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National Audit Office report: The Community Care Grant

The Community Care Grant

The Community Care Grant has an important role in helping vulnerable people to establish themselves in the community and in easing pressure on families. The scheme is designed to be flexible so that it can provide help in good time to those who need it but the scheme as currently designed does not deliver value for money.

"The Community Care Grant plays an important role in helping the most vulnerable in our society. The assessment process needs to be flexible and quick but the current scheme design does not deliver value for money. I would expect the Department for Work and Pensions to have better information on whether people are aware of the scheme, and for it to strengthen the systems for making sure that this money is spent on what was intended. There are opportunities to help more people, by reducing the cost and variation in spending on high priority items"

Mr Amyas Morse, head of the National Audit Office

 

The Community Care Grant has an important role in helping vulnerable people to establish themselves in the community and in easing exceptional pressure on families. The scheme is deliberately designed to be flexible so that it can provide help in good time to those who need it but the scheme as currently designed does not deliver value for money, according to a report published today by the National Audit Office.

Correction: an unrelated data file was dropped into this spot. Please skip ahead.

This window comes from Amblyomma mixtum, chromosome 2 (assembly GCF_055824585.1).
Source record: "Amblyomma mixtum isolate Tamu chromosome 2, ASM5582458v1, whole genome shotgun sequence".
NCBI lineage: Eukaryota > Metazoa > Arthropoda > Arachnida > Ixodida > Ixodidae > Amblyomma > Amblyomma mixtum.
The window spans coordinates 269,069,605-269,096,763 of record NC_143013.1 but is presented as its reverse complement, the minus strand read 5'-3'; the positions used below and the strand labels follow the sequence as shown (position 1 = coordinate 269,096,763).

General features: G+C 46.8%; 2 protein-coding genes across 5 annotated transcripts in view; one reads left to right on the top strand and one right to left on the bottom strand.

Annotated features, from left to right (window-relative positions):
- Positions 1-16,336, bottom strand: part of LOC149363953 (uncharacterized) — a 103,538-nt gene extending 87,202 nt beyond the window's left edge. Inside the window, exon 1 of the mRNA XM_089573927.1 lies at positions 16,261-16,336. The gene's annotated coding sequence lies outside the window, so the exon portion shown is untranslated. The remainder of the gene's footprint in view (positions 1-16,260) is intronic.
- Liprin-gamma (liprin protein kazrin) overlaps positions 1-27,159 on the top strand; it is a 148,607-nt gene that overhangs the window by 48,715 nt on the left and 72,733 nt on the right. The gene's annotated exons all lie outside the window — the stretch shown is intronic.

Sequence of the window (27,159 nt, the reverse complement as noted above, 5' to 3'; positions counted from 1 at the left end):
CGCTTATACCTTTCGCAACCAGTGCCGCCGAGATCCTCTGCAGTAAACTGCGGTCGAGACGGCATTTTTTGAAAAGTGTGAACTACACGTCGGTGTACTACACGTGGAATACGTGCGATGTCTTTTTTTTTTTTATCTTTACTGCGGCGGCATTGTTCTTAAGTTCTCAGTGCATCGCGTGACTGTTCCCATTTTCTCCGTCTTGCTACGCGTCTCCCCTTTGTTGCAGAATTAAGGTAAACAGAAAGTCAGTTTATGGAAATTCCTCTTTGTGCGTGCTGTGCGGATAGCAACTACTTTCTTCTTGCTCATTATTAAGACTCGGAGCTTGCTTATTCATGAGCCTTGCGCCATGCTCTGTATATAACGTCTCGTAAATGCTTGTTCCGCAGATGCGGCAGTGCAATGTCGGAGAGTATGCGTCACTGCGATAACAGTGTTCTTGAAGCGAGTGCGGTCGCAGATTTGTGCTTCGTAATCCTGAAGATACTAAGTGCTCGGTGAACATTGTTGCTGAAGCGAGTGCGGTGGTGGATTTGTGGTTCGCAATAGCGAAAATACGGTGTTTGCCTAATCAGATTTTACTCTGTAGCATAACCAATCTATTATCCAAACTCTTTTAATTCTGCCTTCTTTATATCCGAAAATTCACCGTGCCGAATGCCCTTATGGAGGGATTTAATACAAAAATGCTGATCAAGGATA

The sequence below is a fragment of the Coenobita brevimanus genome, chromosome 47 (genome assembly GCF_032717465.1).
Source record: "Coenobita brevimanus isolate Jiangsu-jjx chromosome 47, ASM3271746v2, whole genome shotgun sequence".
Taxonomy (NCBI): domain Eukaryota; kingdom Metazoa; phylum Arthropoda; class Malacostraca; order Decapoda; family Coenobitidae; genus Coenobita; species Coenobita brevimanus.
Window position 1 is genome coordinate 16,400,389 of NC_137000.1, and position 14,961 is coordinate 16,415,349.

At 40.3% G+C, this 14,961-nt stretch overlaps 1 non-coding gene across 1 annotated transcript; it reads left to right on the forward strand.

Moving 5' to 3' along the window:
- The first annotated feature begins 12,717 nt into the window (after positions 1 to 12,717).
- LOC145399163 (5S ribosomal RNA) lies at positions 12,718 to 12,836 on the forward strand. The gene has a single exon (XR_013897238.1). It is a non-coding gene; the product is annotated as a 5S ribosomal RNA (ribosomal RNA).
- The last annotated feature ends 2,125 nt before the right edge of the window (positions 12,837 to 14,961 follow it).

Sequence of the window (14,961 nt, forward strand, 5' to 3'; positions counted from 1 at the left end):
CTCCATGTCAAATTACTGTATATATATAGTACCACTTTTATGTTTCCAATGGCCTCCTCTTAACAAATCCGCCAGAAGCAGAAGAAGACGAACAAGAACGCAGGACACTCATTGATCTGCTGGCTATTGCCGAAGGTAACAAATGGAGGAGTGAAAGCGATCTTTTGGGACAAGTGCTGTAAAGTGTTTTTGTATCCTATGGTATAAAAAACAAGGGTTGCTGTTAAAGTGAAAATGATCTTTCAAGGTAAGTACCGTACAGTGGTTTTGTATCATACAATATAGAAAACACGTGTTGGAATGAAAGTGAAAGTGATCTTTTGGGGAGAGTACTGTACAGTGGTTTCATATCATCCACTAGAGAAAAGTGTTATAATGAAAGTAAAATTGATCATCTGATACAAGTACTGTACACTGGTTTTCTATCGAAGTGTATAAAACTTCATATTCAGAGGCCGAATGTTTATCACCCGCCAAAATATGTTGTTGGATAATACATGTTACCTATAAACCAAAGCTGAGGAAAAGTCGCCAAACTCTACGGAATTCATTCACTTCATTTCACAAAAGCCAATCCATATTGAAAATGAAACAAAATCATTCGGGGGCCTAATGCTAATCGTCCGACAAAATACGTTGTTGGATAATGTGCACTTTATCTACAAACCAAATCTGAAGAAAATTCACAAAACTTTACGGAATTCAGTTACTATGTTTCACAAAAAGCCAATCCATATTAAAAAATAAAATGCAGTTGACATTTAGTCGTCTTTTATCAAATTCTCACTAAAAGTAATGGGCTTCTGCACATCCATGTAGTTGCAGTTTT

Under the £141 million scheme, vulnerable people can claim for money to pay for essential household items, such as a cooker or bed. Jobcentre Plus employees prioritise each request received, but the agency cannot be sure that those who apply were in most need. Inequities in the budgets set for district offices mean that some high priority claims have been refused because of the limited funds available locally. In addition, the large volume of claims that are never likely to receive funding have to be assessed under the same process, thereby adding considerably to the administrative burden.

Jobcentre Plus employees handle cases with sensitivity, despite having to process a large volume of applications, and, rightly, exclude non-essential items. The application form is relatively straightforward to complete but Jobcentre Plus employees essentially have to base their decision on what has been stated on the form, which makes it difficult to identify if claims are overstated. Jobcentre Plus does not know the extent of fraud as there are no checks on how the money is spent. Introducing a centralised contract to supply items directly could improve the control over the scheme and achieve economies of scale of at least £14 million a year.

There is no official price list for deciding how much to award for each item and there are variations in the prices on unofficial lists kept by each district office because of different specifications on products. Greater standardisation of the amount awarded for items could save up to £7.5 million a year.

The Department does not wholly agree with the conclusions of the National Audit Office. In the Department’s view it is in the nature of a discretionary scheme that there will be variations in the way in which judgments will be exercised and to operate the scheme in a more rigid, uniform way would fail to meet the needs of the vulnerable people it is designed to assist. The Department notes that it is required to operate the scheme within a legal framework and under tight constraints of turnaround time and resource availability.

 

Publication details:

ISBN: 9780102965445 [Buy a hard copy of this report from TSO]

HC: 286, 2010-2011

Published date: July 22, 2010